Fig. 3
figure 3

WCGNA coexpression module construction. A The cluster dendrogram of the top 25% genes with highest variance in GSE117613. Each specified color represents a specific gene module. The genes in a same module have highly shared biological function. B Associations between gene modules and Cerebral Malaria. Each row corresponds to a module eigengene and each column corresponds to a clinical status. Each cell displayed the correlations and p-values between each module and clinical status. The purple module was the highest correlation module with cerebral malaria. C Scatterplot of gene significance vs. module membership in the purple module. D Venn diagram for intersection between DEGs and genes of purple module

Hub genes filtration and verification

To verify the diagnostic value of the genes, 68 candidate genes were subjected to LASSO logistic regression and SVM-RFE algorithms, respectively. LASSO identified 7 genes (Fig. 4A, B), while SVM-RFE screened 17 genes (Fig. 4C, D). The common genes (LEF1, ANXA1, IRAK3, and VCAN) obtained by LASSO and SVM-RFE algorithms were identified as hub genes (Fig. 5). Subsequently, we validated the expression levels of four hub genes in GSE117613 and a separate external dataset, GSE1124. Compared to the control group, IRAK3, VCAN, and ANXA1 were upregulated, while LEF1 was downregulated in the CM group in the GSE117613 dataset (Fig. 6). However, only LEF1 and IRAK3 had significantly different expression levels in the validation dataset GSE1124. (p < 0.05) Thus, LEF1 and IRAK3 were identified as hub genes and subjected to subsequent research.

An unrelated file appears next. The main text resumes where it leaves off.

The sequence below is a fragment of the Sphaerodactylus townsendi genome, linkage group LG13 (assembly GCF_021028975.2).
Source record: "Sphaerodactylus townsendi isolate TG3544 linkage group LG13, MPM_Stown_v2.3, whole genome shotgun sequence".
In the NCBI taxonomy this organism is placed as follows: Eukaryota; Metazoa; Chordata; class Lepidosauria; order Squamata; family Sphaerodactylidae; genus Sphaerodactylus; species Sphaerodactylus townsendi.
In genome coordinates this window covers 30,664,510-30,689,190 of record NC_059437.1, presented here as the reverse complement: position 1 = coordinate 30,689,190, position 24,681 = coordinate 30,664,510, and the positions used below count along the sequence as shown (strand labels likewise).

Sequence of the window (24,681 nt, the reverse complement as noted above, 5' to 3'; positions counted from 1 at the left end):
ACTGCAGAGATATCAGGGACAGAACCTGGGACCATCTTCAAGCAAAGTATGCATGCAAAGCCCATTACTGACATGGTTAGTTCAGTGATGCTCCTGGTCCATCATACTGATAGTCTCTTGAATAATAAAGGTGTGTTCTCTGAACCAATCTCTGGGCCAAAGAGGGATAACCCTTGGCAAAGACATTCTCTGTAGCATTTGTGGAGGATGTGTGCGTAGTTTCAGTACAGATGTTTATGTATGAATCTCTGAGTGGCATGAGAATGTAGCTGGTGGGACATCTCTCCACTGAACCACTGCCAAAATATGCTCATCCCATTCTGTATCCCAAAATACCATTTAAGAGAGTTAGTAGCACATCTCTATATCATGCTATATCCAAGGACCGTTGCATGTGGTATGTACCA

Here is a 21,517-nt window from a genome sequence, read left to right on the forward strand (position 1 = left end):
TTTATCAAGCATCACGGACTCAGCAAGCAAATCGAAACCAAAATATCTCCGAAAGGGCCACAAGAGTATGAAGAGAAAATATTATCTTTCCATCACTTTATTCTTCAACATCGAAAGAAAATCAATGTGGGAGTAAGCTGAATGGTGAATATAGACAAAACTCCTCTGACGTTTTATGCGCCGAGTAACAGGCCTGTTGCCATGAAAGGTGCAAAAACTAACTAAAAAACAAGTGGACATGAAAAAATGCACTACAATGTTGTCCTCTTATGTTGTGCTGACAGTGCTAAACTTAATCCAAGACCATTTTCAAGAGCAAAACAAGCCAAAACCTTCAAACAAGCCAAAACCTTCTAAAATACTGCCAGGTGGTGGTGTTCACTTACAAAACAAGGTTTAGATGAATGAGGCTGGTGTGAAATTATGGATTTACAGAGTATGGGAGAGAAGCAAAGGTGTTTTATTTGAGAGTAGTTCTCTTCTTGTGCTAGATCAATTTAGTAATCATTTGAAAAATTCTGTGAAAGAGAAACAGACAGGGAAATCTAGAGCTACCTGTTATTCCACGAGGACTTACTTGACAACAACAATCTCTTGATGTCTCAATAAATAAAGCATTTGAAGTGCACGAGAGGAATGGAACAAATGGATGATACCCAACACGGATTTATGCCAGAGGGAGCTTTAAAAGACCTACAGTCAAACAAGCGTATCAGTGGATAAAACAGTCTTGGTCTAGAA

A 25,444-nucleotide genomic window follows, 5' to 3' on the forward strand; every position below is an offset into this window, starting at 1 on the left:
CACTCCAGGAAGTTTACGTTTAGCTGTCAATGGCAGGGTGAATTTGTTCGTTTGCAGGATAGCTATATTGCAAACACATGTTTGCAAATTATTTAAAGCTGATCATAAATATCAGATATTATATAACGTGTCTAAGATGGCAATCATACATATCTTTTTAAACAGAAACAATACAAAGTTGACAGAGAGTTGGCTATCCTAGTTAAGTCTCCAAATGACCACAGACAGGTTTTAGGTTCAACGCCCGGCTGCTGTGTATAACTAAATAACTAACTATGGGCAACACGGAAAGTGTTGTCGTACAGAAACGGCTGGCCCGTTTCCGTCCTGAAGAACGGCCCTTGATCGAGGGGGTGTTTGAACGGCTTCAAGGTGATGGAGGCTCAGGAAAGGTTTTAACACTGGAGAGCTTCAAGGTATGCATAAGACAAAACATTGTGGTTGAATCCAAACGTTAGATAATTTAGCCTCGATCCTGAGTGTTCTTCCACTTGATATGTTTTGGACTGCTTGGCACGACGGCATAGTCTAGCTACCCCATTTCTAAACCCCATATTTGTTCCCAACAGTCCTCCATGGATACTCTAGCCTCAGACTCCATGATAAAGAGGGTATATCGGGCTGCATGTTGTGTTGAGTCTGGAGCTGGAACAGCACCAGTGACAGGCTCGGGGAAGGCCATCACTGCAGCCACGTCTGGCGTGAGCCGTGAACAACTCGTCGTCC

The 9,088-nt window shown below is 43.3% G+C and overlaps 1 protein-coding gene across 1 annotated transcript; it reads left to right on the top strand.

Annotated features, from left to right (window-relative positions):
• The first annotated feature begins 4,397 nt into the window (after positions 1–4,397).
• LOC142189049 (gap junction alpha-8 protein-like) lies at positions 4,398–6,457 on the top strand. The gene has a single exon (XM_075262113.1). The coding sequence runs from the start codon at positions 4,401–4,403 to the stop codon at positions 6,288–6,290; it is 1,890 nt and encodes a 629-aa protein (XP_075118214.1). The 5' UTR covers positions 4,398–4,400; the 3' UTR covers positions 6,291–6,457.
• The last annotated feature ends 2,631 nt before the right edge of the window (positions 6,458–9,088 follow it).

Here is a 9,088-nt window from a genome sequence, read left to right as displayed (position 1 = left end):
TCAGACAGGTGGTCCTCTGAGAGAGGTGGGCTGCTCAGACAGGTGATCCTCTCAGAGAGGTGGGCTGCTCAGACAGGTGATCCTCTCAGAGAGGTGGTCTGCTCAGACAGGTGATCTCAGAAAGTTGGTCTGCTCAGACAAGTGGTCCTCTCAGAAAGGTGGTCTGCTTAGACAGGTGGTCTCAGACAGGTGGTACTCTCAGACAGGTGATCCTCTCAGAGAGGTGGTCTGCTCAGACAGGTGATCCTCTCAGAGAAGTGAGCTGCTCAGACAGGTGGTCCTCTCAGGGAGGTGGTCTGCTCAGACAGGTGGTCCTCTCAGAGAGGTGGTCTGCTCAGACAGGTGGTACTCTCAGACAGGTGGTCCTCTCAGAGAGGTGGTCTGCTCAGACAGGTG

Fig. 4
figure 4

Selection of diagnostic biomarkers using the machine learning methods. A, B LASSO algorithm to screen candidate genes. C, D SVM-RFE algorithm to screen candidate genes. The point highlighted indicates the optimal accuracy and the lowest error rate, respectively, and the corresponding genes at this point are the best signature selected by SVM-RFE

Fig. 5
figure 5

Venn diagram showing the hub genes shared by LASSO and SVM-RFE algorithms

Fig. 6
figure 6

Validation of hub genes in GSE117613 and GSE1124 datasets

Gene set enrichment analysis (GSEA)

The enriched KEGG pathways are shown in Fig. 7, which may reveal the potential regulatory mechanisms of hub genes among blood in the progression of CM. According to the enrichment results, some immune-related pathways (IL − 17 signaling pathway and Toll-like receptor signaling pathway) were enriched in the low-LEF1 group and high-IRAK3 group (Fig. 7A, B).

Fig. 7
figure 7

Gene set enrichment analysis of hub genes. A The main signaling pathways that are significantly enriched in low-LEF1 group. B The main signaling pathways that are significantly enriched in high-IRAK3 group